Instead of working on my thesis, this morning I’ve been tooling around with Google+, Google’s new social layer. I’ll leave it to others to do the really deep analysis, but based on own my test drive, here’s what I’ve learned so far:
The UI is as tasty as everyone says it is. It’s clear the front end of this project (and it’s a project, not a product) was crafted with an eye toward design. More importantly, we aren’t talking about design-by-engineer — a problem that’s consistently frustrated Google launches, and I’d argue still afflicts Android today. This is design by guys who can speak design.
The ability to connect with people you don’t know has great potential. Unlike Facebook, which encourages you to make connections only after you’ve met someone offline, Google+ makes it easy to discover new individuals who are interested in the same things you are. In that way, it’s much more like Twitter than Facebook. Google+ promotes serendipitous encounters and facilitates spontaneous gatherings of loosely affiliated people.
The privacy aspect is genius. There have been times when I’d post a Facebook status that began with the qualifier “To all my LSE friends…” Unintentionally spamming people with links they’re not likely to be interested in has become a thing of the past. Of course, that doesn’t spell the end of oversharing generally.
Like Facebook? At first, and like many people, I thought Google+ was simply a stab at recreating Facebook, but I’ve come to the conclusion that Google+’s main feature isn’t the Stream (a clone of Facebook’s newsfeed). It’s the Circles feature, which are really more like superpowered Google Groups than anything else. Consider their analogue, Facebook groups. Facebook groups are generally subordinate to the newsfeed. In my own experience, I’ve tended to ignore my group memberships and rarely visit those pages if at all. But Circles get top billing in Google+. They’re not simply other pages to visit. They have a direct effect on the way you view your Stream and communicate with people you’re connected to. It feels much more deeply integrated into the communicative experience than a separate chat room off to the side of your newsfeed.
Setting up Circles? Pure drudgery. Google+ is at once both a control freak’s dream and his worst nightmare. With Circles, you can organize your relationships however you want. Most people will be happy sticking to categories like “Co-Workers,” “Neighbors,” “Family,” and so on. But it can get really complex, really fast, if you want it to. Contacts can be part of two circles at the same time, so someone I put in my “London School of Economics” circle could also be part of an “Interested in Politics” circle. Or a third circle, called “London Friends.”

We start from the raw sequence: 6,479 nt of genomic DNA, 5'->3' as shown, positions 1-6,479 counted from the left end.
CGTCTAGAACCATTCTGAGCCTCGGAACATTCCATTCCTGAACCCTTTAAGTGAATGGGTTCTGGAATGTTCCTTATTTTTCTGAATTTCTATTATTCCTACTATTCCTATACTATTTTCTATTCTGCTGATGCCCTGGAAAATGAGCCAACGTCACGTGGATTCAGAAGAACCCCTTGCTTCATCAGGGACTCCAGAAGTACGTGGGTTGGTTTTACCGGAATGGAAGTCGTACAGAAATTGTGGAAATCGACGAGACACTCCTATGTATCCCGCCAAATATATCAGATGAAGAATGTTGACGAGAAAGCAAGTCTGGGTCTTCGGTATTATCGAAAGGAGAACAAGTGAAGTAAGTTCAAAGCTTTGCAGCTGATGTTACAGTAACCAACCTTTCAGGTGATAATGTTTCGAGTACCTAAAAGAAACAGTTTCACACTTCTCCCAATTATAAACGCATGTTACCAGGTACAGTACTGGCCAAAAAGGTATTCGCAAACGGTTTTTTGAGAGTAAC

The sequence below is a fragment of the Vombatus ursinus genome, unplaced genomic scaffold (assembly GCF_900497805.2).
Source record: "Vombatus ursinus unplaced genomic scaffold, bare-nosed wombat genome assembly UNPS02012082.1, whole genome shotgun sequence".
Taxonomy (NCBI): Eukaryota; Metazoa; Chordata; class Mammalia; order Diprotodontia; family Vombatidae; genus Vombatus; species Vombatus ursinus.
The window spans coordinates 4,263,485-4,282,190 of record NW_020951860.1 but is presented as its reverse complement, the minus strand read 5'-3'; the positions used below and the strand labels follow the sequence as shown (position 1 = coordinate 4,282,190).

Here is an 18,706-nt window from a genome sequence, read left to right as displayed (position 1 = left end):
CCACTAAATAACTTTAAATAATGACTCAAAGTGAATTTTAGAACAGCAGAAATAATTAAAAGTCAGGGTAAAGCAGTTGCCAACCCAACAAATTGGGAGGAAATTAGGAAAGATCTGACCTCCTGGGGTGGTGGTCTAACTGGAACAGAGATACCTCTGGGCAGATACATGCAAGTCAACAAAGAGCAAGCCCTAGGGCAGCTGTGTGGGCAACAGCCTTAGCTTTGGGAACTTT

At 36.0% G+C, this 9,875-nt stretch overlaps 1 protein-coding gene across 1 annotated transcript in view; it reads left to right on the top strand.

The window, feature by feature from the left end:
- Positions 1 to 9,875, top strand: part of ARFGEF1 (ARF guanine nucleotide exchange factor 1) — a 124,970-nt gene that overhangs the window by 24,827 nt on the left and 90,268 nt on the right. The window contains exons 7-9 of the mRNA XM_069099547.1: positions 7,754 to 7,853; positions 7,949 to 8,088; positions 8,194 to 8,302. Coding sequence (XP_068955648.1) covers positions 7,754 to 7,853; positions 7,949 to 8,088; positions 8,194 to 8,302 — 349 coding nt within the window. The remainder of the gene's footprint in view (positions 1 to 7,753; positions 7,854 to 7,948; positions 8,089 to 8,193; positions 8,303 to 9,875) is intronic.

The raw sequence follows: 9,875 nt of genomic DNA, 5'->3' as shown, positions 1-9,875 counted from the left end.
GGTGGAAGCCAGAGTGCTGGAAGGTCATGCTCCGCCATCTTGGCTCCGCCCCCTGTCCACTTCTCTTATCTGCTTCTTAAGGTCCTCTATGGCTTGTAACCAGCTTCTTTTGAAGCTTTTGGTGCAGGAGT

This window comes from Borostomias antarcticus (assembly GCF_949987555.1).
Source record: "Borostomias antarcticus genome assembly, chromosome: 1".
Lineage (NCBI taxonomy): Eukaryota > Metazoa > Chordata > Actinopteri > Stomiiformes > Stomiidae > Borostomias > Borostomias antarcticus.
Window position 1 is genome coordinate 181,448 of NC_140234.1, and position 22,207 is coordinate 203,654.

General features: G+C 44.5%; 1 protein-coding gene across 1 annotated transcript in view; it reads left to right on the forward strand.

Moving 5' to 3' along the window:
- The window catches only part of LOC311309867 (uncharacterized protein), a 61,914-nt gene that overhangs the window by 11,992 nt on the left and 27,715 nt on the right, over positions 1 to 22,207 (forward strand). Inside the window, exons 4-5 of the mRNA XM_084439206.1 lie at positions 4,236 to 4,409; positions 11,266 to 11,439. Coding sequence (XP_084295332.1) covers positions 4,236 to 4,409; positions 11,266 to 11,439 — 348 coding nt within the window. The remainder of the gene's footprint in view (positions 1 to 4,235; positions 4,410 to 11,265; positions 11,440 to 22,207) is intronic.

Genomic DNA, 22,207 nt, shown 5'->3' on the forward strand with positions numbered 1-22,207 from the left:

How do you visualize your own friendships? The complete freedom to choose how you organize your relationships forces you to think about the boundaries that distinguish certain individuals from others. This is actually really, really difficult. What makes somebody a “friend”? Facebook users are broadly aware of this problem, but because Facebook considers every person you’re connected to a friend, grappling with the question is pointless. With Google+, you’re forced to confront and examine the unconscious lines your mind draws among your various social circles.
Sparks won’t replace my RSS reader. Sparks is a novel way of finding new and interesting content. It’s like subscribing to a Google search on a particular topic, and those searches are saved in your sidebar. Content you find on Sparks can be shared in your Stream. But as a news junkie, my media consumption is more aggressive. Another filter isn’t what I want. You might say I want just the opposite — the firehose — as an antidote to my FOMO. Sparks feels like an appetizer, or a tapas platter, to Google Reader’s entree. Just compare these two screenshots: one of my Google Reader, and one of my Sparks. You tell me which one seems more efficient.
Do you have Google+ yet? Have you been reading about it? What are your impressions?